Augustine’s Take On Samuel Beckett’s Endgame

751 words - 4 pages

Samuel Beckett’s “Endgame” was a book Augustine never had the chance to read, but I would like to shed light on what he would have to say about the never-ending game. Endgame focuses around the idea that beginnings and endings are intertwined, that human existence is cyclical. The numerous stories that are told have death related endings that are one and the same to their beginnings. Beckett was not talking about the physical aspect of the endgame in chess but rather as metaphor to explain other things in life. There are several instances, events, and cycles among the play that mirror an endgame. This can be seen through Hamm and Clov who are in the end game of their ancient lives. They are stuck in a perpetual loop that never allows them final closure. The real question is when does this cycle end? What draws us in and does not allow us to escape it? Beckett as well as Augustine has answers to questions such as these.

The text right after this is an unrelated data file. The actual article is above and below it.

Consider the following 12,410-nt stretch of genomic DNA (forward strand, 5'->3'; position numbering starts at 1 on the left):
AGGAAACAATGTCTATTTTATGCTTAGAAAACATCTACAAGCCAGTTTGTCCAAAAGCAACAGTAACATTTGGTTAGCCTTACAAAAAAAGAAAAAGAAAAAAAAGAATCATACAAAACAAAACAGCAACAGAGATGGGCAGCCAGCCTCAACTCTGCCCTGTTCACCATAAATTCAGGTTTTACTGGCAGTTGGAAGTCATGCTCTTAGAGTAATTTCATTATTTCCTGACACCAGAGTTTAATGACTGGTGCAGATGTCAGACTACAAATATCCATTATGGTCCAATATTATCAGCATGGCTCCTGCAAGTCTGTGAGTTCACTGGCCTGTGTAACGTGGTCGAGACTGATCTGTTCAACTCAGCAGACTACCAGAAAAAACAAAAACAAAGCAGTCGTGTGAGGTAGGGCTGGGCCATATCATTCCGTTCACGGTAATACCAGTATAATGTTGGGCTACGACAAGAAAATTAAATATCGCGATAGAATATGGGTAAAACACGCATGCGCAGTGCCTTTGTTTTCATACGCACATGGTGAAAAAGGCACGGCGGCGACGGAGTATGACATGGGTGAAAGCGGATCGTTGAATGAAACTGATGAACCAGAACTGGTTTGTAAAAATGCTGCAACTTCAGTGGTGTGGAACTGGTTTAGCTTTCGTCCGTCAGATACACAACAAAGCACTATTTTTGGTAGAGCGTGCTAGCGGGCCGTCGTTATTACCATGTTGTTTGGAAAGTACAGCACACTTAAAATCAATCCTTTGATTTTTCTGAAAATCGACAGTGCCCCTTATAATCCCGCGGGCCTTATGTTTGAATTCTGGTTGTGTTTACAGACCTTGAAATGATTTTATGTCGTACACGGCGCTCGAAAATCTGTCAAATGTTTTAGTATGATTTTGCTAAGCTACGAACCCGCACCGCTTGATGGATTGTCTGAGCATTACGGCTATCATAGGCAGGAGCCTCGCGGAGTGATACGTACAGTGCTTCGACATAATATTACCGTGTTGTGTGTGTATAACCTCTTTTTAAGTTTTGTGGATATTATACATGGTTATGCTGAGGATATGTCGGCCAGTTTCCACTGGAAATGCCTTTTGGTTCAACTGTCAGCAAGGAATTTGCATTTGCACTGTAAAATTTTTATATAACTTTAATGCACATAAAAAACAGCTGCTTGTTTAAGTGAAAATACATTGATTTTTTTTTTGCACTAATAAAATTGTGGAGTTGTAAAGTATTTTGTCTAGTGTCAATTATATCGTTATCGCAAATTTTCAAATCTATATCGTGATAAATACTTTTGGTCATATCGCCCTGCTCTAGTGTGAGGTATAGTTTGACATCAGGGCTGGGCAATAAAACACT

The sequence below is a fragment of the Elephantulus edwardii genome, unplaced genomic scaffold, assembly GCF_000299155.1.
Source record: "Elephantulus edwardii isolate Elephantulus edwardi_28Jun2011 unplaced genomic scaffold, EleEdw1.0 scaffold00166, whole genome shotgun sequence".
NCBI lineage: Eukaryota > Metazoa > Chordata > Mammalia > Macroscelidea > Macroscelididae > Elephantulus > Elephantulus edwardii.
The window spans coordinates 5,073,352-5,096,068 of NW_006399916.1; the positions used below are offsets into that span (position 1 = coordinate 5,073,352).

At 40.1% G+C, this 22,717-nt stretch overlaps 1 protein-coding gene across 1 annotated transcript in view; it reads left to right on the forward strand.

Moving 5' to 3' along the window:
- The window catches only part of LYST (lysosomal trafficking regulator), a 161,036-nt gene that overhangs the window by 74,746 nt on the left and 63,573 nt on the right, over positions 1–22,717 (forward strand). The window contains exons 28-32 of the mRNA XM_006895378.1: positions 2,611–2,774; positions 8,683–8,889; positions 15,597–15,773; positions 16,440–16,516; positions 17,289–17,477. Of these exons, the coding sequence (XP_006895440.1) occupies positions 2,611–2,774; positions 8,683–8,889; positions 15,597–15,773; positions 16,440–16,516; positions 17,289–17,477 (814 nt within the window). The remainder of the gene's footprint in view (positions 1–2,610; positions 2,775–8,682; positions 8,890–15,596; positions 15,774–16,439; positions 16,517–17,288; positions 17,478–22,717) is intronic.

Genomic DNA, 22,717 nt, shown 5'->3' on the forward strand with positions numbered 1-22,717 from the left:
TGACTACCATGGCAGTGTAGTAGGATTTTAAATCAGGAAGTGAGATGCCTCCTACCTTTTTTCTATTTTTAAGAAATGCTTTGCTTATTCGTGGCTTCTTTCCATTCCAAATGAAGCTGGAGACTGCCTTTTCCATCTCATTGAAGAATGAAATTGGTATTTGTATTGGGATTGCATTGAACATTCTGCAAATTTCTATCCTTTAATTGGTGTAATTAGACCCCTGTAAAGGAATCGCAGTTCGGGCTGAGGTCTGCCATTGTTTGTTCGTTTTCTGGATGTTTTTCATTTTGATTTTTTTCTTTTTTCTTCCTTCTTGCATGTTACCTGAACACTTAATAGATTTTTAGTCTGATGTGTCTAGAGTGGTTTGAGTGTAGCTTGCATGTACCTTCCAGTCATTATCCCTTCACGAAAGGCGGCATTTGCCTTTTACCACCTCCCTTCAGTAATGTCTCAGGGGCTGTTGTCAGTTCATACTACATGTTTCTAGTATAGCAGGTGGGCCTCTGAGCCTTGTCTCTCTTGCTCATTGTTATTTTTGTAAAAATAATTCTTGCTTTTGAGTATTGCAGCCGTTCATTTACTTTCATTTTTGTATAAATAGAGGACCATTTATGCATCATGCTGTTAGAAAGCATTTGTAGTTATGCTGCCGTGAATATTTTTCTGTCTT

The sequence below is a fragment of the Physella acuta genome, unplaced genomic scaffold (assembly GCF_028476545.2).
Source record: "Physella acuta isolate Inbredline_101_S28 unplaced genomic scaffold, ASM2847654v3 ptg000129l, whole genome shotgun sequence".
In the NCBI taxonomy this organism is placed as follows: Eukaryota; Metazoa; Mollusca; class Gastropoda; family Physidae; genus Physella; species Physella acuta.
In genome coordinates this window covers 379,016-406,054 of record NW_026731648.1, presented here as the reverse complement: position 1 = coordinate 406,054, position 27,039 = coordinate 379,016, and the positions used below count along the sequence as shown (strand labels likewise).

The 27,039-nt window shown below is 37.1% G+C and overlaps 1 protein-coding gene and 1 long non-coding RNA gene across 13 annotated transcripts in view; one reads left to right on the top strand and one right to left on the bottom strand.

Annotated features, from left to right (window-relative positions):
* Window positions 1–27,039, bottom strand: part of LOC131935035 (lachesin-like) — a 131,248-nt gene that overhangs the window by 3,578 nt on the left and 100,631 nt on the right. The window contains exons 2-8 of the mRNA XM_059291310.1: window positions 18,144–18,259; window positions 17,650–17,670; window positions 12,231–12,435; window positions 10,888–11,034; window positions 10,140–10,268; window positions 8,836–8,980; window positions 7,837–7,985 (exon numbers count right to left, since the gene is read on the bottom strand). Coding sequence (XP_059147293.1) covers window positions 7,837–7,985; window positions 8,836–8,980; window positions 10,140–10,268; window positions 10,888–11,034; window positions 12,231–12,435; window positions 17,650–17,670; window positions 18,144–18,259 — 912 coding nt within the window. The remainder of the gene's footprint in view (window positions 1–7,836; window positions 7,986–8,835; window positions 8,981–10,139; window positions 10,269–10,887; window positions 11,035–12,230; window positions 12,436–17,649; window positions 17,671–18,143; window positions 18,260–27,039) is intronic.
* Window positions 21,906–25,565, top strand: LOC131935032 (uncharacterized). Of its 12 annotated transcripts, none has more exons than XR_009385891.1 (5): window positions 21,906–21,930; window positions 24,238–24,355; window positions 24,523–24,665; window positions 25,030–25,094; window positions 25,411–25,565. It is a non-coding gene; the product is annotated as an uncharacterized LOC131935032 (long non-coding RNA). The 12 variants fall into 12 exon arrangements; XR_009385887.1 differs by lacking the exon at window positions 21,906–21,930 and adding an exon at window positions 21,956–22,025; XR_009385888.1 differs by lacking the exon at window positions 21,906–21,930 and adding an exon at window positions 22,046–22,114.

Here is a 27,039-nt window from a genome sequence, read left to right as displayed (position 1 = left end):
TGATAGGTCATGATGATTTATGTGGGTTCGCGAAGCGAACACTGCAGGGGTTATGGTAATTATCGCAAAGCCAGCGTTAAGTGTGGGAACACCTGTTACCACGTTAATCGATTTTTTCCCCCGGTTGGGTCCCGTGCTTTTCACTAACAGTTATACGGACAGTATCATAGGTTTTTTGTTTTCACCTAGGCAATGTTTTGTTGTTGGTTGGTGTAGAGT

Beckett was taken with what it meant to be alive, to exist in this world. He focused on what it meant to exist in a world that seemed to resist any search for meaning to ones life. In many cases, writers and humans themselves are focused with how great it is to be human and to exist in a world with so much opportunity. Beckett on the other hand sheds light on the foul layer of humanism. We live to survive, and that means escaping our fears, avoiding competition, accepting failure. Once we are comfortable, it is hard to break away because it is the easy way out. Most of Beckett’s stories explain this notion of a circular existence. Hamm has a need to return to the exact center of the room after Clov takes him on chair rides. His comments about the environment, and the “other hell” suggests a reference to Dante’s Inferno another work that references the circularity of life. In Beckett’s Waiting for Godot the characters are stuck in eternally static routines while they wait for the end, which Beckett does in the Endgame. It is an “impossible” life without little moments that make it up. It’s...

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